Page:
Challenger Logo by Alan White   A Science Fiction Fanzine   Summer 2006

As said before, this Challenger is GHLIII Press Pub #999. So where did it all begin? Why, with

The Barrington Bull

GHLIII

Now, why did I switch to the co-ops from the Berkeley dorms? I don't remember -- but I know that Barrington Hall wasn't my first choice. I wanted to live at the University Students Co-operative Association's Ridge Project, on the north side of the UC campus. It was new, it was modern, it was cheaper than the dorms, and it was co-ed, all of which would have marked a definite step up from high-rise Griffiths Hall, the official, sterile dormitory where I'd spent my first two years at Cal.

Barrington wasn't a step up from anywhere, except maybe the dumpster in its parking lot. It was a block-wide three-story stucco-sided heap, with ragged furniture and rotten carpet, running with crashers and dogs from the street. But still, I preferred it to the dorms. True, Barrington was south of the campus, old, and dilapidated, but it was still cheap, and it was co-ed, and talk about your revolutions in human consciousness...

The reason Barrington and the other co-ops were cheap had to do with the very nature of the facilities. "Co-operatives" required that each inhabitant perform X number of scutwork hours per week in a workshift to cover part of his rent. When I checked in, in September 1969, I was given clean-up duties at the Central Kitchen at Ridge Project -- basically, scrubbing out the enormous pots in which the ghastly meals they fed us were prepared. I did the job, but yearned for one of the soft jobs back at Barrington itself -- what residents called "graft." House President, or Council Member, maybe. Or ...

Barrington's switchboard had a microphone from which the co-op officers could make announcements, and well do I remember the night that the current Prexy, whose name I forget, finished his evening's pronouncements about the next council meeting with "Oh yeah -- we'll be selecting a new Bull editor."

Since I'd been at Barrington, I'd plastered my walls with a Peter Max poster and a hippy tabloid proclaiming Paul McCartney to be dead, endured my roommate's atrocious Mexican weed (the smoke of which gave me headaches) and hashish (the smell of which I liked), met the Napa girl who would soon become the Booful Babe (and the Workshift Manager who would eventually marry her), and seen two issues of The Barrington Bull.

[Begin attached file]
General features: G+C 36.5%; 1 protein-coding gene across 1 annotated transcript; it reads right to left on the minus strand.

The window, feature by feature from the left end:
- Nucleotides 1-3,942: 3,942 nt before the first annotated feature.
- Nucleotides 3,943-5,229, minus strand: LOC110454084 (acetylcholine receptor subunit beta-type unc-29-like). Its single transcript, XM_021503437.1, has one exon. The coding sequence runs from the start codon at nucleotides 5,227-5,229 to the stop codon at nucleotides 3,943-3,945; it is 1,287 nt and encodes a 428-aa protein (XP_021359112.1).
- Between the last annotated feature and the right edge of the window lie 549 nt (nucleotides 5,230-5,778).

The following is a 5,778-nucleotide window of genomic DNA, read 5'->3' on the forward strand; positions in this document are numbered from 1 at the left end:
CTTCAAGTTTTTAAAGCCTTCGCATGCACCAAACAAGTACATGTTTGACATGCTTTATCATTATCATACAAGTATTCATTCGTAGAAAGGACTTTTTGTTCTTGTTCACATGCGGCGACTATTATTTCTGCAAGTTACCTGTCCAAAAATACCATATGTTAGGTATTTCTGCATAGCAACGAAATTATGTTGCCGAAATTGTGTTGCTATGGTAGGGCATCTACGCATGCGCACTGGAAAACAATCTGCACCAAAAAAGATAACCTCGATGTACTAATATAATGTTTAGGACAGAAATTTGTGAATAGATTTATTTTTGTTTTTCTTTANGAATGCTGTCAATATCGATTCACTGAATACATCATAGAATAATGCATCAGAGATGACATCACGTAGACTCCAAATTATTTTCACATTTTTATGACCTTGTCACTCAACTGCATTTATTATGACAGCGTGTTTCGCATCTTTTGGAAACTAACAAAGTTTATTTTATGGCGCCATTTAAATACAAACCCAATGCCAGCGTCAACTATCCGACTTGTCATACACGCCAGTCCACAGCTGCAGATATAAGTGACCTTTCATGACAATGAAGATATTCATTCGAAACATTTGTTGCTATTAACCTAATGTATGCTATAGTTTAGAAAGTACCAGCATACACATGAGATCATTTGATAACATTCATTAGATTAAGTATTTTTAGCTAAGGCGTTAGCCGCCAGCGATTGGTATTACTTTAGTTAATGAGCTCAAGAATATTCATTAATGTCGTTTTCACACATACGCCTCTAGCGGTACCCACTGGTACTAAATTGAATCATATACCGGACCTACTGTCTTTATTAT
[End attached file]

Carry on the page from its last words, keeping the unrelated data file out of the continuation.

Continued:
The Bull was the house newsletter, and these issues were truly dreadful stuff. Clumsy revolutionary rhetoric, striving to be strident. Apparently the editor had run out of clichés to spout about the class struggle, so a new Pulitzer had to be tapped.

In New Orleans the previous summer I'd leeched off my parents, survived Hurricane Camille, watched men walk on the Moon, and read about the Tate-LaBianca murders -- little dreaming that I'd someday talk with principals in both events. I'd also hung around with members of the New Orleans Science Fiction Association -- and at one of its parties, typed on a oneshot.

You know about oneshots, don't you? Party-goers taking turns hacking at a stencil with whatever blather they want to write? They set me down -- and created a monster.

For I enjoyed it! I enjoyed lots of things I did for the first time in the summer of 1969.

So I went to that council meeting and presented myself as a candidate for Bull editor. I'd been editor of my high school newspaper, I said, and had vast experience with science fiction fanzines. Backed by such credentials, I won easily. Being the only candidate might have been an advantage.